Dieuwertje Kast is the STEM Programs Manager for the University of Southern California’s (USC) Joint Educational Project. Through her efforts, she has provided STEM instruction to over 23,000 underrepresented minority students, 600 educators, 20 school principals, and countless community members. She coordinates supplemental science lessons for K-5 across a gamut of schools through the Wonderkids and Young Scientists Programs, and teaches college-preparatory science classes to high school students through USC’s Neighborhood Academic Initiative, a college preparatory program for low-income youth.
Dieuwertje received her Bachelors of Science in Biology, Masters in Science in Marine Environmental Biology in 2011, and her Masters in Arts and Teaching with Single Subject Science credential in 2014. She was trained as a marine biologist but noticed inequities at the faculty level when it came to women being represented and valued for their work. On the other hand, she had fantastic mentors in ocean education that truly supported her growth and saw her potential. These ladies included: Lynn Whitley, Linda Chilton, Lorraine Sadler, Terri Bidle and Dena Deck.
She now wants to share these concepts with others and consequently has presented dozens of STEM- and NGSS-based professional development sessions to pre-service and in-service educators both in schools and at local, national and international conferences. She is also a marine biology instructor for the Ernest Everett Just Youth Science Program, which is designed to expose dozens of minority students to careers and academic pursuits STEM careers and is dedicated to Dr. Ernest Everett Just, a pioneering African American biologist, who received international acclaim for work in marine biology.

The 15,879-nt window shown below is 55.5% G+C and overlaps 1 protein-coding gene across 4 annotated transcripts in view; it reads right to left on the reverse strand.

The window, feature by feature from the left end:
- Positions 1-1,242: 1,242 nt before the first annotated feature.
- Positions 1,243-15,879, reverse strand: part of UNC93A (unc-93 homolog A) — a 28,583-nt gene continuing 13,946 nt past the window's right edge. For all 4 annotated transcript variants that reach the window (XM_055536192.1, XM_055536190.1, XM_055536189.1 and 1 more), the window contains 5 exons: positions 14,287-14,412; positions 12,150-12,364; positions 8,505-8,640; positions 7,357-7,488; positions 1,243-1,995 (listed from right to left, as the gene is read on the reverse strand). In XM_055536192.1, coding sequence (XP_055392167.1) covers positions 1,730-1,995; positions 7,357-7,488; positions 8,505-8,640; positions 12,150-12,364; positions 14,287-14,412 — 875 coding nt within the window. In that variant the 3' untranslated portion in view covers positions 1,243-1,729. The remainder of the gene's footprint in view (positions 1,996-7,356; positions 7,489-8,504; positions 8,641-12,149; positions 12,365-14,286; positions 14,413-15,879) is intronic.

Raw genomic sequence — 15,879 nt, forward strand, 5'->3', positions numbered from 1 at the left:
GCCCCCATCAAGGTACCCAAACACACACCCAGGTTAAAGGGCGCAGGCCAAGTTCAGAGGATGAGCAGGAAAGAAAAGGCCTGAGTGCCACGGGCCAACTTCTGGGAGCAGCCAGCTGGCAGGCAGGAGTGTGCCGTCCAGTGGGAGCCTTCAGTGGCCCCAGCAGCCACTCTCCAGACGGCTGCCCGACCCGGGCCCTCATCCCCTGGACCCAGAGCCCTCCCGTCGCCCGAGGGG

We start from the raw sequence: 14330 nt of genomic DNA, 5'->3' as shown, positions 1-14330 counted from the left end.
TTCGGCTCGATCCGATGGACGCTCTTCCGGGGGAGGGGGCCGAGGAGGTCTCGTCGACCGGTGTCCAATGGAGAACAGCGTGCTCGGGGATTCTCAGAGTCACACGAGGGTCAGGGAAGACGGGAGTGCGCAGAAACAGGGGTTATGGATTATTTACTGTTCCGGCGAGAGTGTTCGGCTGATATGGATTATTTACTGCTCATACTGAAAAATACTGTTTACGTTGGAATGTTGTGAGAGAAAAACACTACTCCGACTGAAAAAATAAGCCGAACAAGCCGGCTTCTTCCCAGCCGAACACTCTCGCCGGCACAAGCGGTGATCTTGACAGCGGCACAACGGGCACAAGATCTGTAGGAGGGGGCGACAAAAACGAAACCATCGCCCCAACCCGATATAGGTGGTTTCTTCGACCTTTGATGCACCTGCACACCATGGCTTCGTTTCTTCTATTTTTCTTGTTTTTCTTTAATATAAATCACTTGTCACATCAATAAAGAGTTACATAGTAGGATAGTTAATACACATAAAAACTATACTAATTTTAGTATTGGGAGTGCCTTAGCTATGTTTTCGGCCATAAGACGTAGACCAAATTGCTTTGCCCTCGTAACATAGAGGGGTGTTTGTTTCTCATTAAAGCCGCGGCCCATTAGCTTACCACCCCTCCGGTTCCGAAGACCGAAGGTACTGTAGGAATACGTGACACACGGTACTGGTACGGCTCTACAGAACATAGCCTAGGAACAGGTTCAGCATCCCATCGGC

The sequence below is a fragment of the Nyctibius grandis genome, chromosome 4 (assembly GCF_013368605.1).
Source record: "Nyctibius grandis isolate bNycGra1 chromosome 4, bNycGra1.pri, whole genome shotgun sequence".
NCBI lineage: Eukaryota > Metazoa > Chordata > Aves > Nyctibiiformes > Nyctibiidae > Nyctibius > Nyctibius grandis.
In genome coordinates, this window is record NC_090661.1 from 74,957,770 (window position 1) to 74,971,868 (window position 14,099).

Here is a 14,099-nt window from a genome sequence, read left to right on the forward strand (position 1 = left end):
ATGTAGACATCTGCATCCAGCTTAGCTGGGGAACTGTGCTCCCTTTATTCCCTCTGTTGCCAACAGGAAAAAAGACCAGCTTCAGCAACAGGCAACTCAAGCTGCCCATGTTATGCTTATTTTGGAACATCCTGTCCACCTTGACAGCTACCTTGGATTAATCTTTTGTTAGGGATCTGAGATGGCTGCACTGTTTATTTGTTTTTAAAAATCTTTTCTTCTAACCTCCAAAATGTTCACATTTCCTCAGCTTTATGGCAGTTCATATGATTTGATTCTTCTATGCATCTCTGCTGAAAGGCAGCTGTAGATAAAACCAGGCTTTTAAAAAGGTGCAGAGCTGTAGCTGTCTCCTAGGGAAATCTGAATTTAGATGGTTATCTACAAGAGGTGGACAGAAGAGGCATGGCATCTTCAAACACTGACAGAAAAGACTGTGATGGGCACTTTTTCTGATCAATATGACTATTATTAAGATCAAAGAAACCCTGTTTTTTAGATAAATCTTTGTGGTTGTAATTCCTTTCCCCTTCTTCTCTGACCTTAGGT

During the summer, Dieuwertje is an instructor for the USC Neighborhood Academic Initiative and teaches an ocean research methods course. Students learn introductory ocean research skills and test them out at the USC Wrigley Institute for Environmental Studies. Their projects then culminate in a research poster that they present to the rest of the class. Out on Catalina, many students see the ocean for the first time and almost all of the participating students have their first snorkeling experience. This class, besides being a passion project with her background in marine biology, is addressing the systematic problem of swimming being an access issue. In order to teach their kids how to swim, families would have to pay for access to a pool (gym membership, etc.) as well as an instructor, and these luxuries are not able to be prioritized for low-income families who are trying to put food on the table.
Her educational philosophy is focused on hands-on, inquiry-based and authentic STEM learning experiences. This passion for STEM education is reflected not only in her work but also with her science-themed wardrobe that she wears to all her teaching and community events! Her dresses are themed to the science being taught to inspire all participating stakeholders.
Dieuwertje is also the Expanding Audiences Committee chair for NMEA. A strategic goal of NMEA is to increase the number of members who represent and/or educate underrepresented minorities including, but not limited to people of color, indigenous people, island people, international communities, inland areas, and English-language learners. As part of the committee, we are working to bring in more diverse audiences.If you are interested in working with the Expanding Audiences Committee, contact DJ for more information!